San Jose del Cabo (Los Cabos), Mexico



Feb. 17, 2007, Eric Brictson, Gordo Banks Pangas Los Cabos, San Jose del Cabo, Baja California Sur, Mexico:

The San Jose del Cabo charter panga fleets launching at La Playita reported approximately 64 charters for the week, for a fish count of: 42 dorado, 28 pargo, 18 amberjack, 2 sailfish, 9 striped marlin, 134 yellowfin tuna, 16 cabrilla, 22 bonito, 12 hammerhead shark, and 365 black skipjack.

Moderate crowds of vacationing tourists at Los Cabos have been greeted by the typically unpredictable late winter weather, changing daily, a mix of warm sunshine, cool cloud cover, and chilly early mornings, but with overall very pleasant conditions.

On Sunday afternoon the wind really kicked up out of the south, howling to over 20 miles per hour, pushing in cooler and greener Pacific waters. San Jose del Cabo fishing fleets were searching throughout the area for signs of activity.

Striped marlin action moved further offshore where cleaner water was found, so this fishing was primarily for cruisers able to handle rougher ocean conditions.

Water temperatures at this area of Baja California averaged 69 to 71 degrees, about average for this time of year. Bait fish have remained plentiful, mainly a mix of sardinas and mackerel. Most of the time sufficient supplies of bait were available.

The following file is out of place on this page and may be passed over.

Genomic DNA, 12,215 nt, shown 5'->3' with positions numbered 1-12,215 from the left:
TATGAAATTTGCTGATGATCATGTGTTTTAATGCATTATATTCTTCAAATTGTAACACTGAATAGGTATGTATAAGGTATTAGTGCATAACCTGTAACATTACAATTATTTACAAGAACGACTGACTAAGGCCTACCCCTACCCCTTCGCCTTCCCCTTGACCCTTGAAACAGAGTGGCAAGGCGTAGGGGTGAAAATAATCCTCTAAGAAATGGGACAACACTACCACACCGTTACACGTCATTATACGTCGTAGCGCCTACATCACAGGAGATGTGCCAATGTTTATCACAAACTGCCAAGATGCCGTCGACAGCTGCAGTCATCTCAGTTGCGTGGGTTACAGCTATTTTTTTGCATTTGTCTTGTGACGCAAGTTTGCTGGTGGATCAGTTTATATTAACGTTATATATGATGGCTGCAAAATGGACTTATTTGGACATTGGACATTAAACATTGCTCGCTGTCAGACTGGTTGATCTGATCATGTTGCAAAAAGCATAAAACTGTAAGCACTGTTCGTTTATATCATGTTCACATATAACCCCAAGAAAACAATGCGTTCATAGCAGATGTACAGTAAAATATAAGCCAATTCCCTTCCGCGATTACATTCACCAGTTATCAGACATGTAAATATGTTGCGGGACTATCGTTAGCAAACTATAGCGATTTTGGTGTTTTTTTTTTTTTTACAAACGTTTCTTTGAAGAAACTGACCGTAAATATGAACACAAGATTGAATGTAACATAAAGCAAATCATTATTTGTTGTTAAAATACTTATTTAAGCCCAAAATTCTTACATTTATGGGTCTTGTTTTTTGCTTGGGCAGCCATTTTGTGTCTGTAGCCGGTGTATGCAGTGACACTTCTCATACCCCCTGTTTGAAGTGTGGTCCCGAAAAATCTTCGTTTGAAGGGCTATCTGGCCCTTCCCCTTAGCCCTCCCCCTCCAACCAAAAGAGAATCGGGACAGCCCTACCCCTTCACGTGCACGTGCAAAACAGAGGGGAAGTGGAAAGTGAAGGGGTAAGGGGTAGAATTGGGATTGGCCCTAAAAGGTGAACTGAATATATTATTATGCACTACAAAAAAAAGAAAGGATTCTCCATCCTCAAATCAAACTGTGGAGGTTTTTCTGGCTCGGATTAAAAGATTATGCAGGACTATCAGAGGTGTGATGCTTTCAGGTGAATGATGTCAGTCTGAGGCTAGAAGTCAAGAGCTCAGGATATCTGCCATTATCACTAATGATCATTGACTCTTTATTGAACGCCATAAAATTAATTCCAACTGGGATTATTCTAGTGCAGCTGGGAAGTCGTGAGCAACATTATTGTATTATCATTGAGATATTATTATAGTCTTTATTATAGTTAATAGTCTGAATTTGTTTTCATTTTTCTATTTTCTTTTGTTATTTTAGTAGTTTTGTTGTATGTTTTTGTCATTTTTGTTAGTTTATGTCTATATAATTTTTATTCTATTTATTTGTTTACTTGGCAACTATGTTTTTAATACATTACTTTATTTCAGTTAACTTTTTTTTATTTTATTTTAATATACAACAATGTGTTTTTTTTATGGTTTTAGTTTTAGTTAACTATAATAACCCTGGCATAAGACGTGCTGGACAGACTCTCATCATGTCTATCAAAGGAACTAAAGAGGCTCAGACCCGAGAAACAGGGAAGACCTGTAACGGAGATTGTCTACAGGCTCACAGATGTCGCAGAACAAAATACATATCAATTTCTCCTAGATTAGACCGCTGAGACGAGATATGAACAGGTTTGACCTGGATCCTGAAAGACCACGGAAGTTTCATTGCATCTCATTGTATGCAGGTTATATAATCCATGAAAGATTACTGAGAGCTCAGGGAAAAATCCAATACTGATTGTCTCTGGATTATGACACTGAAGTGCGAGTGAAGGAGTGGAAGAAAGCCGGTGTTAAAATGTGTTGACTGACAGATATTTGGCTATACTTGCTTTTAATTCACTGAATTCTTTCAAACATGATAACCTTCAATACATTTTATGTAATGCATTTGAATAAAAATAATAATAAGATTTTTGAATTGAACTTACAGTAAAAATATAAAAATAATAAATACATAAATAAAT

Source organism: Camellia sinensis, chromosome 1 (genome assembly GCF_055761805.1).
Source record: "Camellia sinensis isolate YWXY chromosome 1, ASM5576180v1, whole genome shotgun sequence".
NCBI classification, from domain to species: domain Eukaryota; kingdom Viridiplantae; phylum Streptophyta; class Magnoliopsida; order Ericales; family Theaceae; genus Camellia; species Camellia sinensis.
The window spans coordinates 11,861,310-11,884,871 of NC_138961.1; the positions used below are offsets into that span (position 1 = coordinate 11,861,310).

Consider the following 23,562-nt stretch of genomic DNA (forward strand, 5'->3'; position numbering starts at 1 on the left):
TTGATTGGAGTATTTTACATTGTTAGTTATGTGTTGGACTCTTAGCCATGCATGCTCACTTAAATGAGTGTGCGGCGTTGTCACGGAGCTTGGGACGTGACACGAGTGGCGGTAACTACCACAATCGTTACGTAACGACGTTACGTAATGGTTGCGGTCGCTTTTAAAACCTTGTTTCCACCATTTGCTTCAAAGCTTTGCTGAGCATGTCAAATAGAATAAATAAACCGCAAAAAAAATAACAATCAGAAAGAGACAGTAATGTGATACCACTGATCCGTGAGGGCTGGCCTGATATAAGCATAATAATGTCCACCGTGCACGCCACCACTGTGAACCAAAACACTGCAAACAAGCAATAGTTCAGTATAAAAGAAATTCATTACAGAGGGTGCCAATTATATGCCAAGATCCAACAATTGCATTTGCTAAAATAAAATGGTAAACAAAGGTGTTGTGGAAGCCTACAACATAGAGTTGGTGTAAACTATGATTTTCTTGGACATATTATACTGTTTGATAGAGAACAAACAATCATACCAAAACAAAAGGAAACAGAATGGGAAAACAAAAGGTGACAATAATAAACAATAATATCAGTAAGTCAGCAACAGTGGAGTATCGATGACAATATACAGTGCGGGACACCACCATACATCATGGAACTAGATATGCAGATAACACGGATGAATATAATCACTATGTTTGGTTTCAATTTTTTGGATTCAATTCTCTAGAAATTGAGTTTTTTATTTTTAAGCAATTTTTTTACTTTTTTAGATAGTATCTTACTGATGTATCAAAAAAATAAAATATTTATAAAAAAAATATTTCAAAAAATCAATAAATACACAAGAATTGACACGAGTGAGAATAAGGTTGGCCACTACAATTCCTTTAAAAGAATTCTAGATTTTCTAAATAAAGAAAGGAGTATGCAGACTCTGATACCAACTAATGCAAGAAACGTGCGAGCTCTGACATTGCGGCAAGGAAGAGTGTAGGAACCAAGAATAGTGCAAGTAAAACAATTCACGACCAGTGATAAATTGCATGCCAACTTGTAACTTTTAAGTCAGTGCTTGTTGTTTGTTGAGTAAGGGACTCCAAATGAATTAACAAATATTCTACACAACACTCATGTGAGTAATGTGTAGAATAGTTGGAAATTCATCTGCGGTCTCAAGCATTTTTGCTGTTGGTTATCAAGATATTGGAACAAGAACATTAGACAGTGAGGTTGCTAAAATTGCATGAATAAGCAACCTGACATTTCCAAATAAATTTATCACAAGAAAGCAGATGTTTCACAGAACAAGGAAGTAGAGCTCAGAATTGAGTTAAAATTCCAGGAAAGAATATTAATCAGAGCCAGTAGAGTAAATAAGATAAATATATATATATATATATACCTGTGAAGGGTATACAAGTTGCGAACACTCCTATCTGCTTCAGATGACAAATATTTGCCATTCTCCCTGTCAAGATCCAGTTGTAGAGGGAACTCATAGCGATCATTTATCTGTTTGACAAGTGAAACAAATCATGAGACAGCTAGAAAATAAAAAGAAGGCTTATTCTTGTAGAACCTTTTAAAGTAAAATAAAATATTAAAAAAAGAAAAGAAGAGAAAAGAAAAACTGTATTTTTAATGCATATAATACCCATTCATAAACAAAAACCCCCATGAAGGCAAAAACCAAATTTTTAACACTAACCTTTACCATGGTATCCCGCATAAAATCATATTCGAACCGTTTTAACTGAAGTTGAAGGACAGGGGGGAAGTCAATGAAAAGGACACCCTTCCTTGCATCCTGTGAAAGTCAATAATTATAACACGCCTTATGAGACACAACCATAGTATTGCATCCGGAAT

Sportfishing fleets at the tip of Mexico's Baja peninsula have been fishing mostly in the direction of the Sea of Cortez where the striped marlin action has shifted and all around offshore action has been most productive.

Local La Playita panga fleets have concentrated their efforts from the Inner Gordo Bank north to the Iman Bank.

The most common catch has been yellowfin tuna in the 20 to 40 pound range. Large schools of tuna have been seen feeding in these two areas, but they have not always been eager to cooperate.

Yellowfin tuna have been striking best on fresh sardina baits, either dead or alive, while chumming and drifting over the high spots. The lighter fluorocarbon leaders have proved to be more successful.

The daily catch for sport anglers has been 1 of 2 yellowfin tuna and possibly a mix of few different bottom fish, including amberjack, pargo, cabrilla, bonita. and grouper.

The Mexican commercial pangueros have reported excellent fishing during afternoon outings for the last several days, with catches averaging 150 to 300 kilos of fish per panga, all sold to local markets in the whole at the rate of about one dollar per pound.

Dorado were still being found throughout the San Jose del Cabo area of Baja, but numbers were limited. This can be expected when the water temperature is near 70 degrees. Surprisingly, most of the dorado boated were 15 pounds or over, including some bulls topping 30 pounds.

Inshore fishing has remained limited, with a scattering of sierra being found by early morning shore anglers, plus some small to medium sized roosterfish. Commercial Mexican shrimp boats have invaded local waters, resting inshore during the daytime and dragging their gear at night.

The Puerto Los Cabos Marina construction project has been regrouped and is now working overtime to be able to actually have the marina open and operational within weeks. It seems almost unbelievable that this seemingly never-ending project will finally be nearing completion.

For the San Jose del Cabo panga fleets still based on the beach of La Playita, operations are becoming more cramped and difficult with each passing day and everyone is hoping for the project to be finished as quickly as possible.

Whale watching continues at its peak off Los Cabos, predominately for humpback whales, but also with some California gray whales mixed in.